Unjustified Threats

March 18, 2008

One challenging aspect of advising small businesses is the vagueness of the law. It is difficult to give the clear, black and white answers business people need. One client recently asked me what letters we would be able to send out to enforce her design or trade mark rights if she registered them. She even wanted to know how much we would charge for such letters. She was unimpressed to hear about the threats legislation and that the price would largely depend on the facts. For a recent example of the threats provisions at work see here and for more details of the legislative provisions about designs see here, for trade marks, see s21 here and for Patents see here.

So, is it not worth registering rights given the uncertainties that exist and the potential costs of enforcement? I can only express my own opinion by explaining why Azrights has applied for a trade mark even though I know we would not be able to outspend a big corporation if it were minded to steal our brand. But that is to look at a worst case scenario. As the costs of infringement actions are so high for business – both in financial and resource terms – in practice, people are wary of infringing on other’s rights and try to get round them wherever possible. So, IP law does not generally involve squabbling in court over the existence or scope of rights. Rather than going to court to get a judge to tell them what they can and can’t do, the focus is on getting into the best position for reaching agreement on who should be allowed to do what.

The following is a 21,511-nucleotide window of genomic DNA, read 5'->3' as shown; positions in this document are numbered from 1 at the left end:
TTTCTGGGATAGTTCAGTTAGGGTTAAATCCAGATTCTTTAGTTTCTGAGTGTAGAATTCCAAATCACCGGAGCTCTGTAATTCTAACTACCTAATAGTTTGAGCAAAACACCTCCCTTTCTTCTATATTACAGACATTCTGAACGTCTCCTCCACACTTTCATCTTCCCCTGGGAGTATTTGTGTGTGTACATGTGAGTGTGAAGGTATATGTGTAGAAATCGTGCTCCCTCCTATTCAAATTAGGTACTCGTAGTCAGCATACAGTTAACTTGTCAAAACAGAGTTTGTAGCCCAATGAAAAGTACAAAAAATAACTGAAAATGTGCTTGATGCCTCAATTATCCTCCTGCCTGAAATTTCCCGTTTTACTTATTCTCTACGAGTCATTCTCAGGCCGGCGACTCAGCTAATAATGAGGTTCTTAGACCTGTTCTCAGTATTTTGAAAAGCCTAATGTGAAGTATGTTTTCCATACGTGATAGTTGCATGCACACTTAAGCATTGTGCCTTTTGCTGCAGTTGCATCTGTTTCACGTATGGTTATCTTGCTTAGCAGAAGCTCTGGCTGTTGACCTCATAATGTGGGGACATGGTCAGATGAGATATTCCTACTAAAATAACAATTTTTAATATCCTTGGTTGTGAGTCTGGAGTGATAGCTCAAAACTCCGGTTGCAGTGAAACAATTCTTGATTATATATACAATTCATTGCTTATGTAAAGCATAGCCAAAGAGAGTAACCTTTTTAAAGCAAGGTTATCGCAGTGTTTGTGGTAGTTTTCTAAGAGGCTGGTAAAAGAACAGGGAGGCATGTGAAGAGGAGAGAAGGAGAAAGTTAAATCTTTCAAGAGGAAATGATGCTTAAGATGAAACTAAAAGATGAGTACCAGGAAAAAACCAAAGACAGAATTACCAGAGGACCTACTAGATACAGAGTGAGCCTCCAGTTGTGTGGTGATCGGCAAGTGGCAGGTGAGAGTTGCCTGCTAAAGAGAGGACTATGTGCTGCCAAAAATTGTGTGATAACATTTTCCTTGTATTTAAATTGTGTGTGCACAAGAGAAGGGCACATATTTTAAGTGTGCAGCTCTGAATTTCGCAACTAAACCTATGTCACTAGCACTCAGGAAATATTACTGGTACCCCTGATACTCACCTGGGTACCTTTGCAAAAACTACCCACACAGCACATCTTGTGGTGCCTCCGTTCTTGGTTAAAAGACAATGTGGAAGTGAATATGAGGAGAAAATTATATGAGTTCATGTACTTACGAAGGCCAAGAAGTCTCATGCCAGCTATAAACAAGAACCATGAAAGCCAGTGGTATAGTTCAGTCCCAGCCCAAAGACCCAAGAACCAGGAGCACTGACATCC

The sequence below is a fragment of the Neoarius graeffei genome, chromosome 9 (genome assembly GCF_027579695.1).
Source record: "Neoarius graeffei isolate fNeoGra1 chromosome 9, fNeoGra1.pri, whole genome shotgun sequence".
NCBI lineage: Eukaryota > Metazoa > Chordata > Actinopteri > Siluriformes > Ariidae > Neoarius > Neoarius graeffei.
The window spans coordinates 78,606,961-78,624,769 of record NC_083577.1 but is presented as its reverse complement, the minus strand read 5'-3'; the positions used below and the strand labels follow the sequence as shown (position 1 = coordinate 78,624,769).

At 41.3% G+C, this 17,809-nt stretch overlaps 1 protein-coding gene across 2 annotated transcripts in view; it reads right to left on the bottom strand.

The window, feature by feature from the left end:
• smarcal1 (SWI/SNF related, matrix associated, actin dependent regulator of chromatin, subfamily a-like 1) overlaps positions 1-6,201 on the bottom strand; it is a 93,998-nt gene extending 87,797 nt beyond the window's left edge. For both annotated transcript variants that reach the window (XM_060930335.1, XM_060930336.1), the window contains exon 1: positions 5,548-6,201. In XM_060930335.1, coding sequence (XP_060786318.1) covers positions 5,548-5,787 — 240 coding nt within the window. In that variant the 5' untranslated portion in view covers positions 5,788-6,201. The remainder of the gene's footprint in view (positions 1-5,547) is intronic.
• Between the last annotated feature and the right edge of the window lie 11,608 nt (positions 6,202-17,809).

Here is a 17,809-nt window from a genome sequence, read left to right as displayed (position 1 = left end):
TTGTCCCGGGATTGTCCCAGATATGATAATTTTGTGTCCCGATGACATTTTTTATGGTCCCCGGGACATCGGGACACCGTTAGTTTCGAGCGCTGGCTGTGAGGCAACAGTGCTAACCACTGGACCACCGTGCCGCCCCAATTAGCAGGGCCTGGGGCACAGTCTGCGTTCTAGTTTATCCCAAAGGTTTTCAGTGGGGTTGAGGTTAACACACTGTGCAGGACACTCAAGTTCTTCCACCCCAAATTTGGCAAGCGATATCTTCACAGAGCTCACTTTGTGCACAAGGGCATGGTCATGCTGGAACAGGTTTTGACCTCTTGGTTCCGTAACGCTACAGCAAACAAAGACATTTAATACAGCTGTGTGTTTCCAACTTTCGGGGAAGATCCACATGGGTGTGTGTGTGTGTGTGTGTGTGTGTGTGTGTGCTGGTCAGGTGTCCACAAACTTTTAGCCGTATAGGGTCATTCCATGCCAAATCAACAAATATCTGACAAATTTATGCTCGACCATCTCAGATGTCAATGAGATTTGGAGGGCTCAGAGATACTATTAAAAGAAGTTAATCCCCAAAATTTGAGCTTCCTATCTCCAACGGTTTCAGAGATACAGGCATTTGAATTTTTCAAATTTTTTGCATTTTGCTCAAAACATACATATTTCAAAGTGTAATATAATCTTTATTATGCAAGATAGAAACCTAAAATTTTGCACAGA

In practice, if we did not register our rights it would be even more difficult to enforce them. Passing off actions are notoriously expensive to bring, and sustain. On the other hand a registered trade mark deters most people from infringing the rights. So, a registered right strengthens your position in achieving a negotiated solution. Disputes generally do not reach the courts and are settled, if both sides get the same advice about their respective prospects. It is only if both sides think they are going to win, or that anything can happen that settlement is less likely. As this is an important issue to many of our clients we will be coming back to these questions in future postings.

Shireen Smith , advises SMEs on how to turn ideas for new business concepts, products or services into protectable IP. Building a business on strong legal and IP foundations is how you increase the value of a business. For help to create, identify, protect, and defend your business assets.

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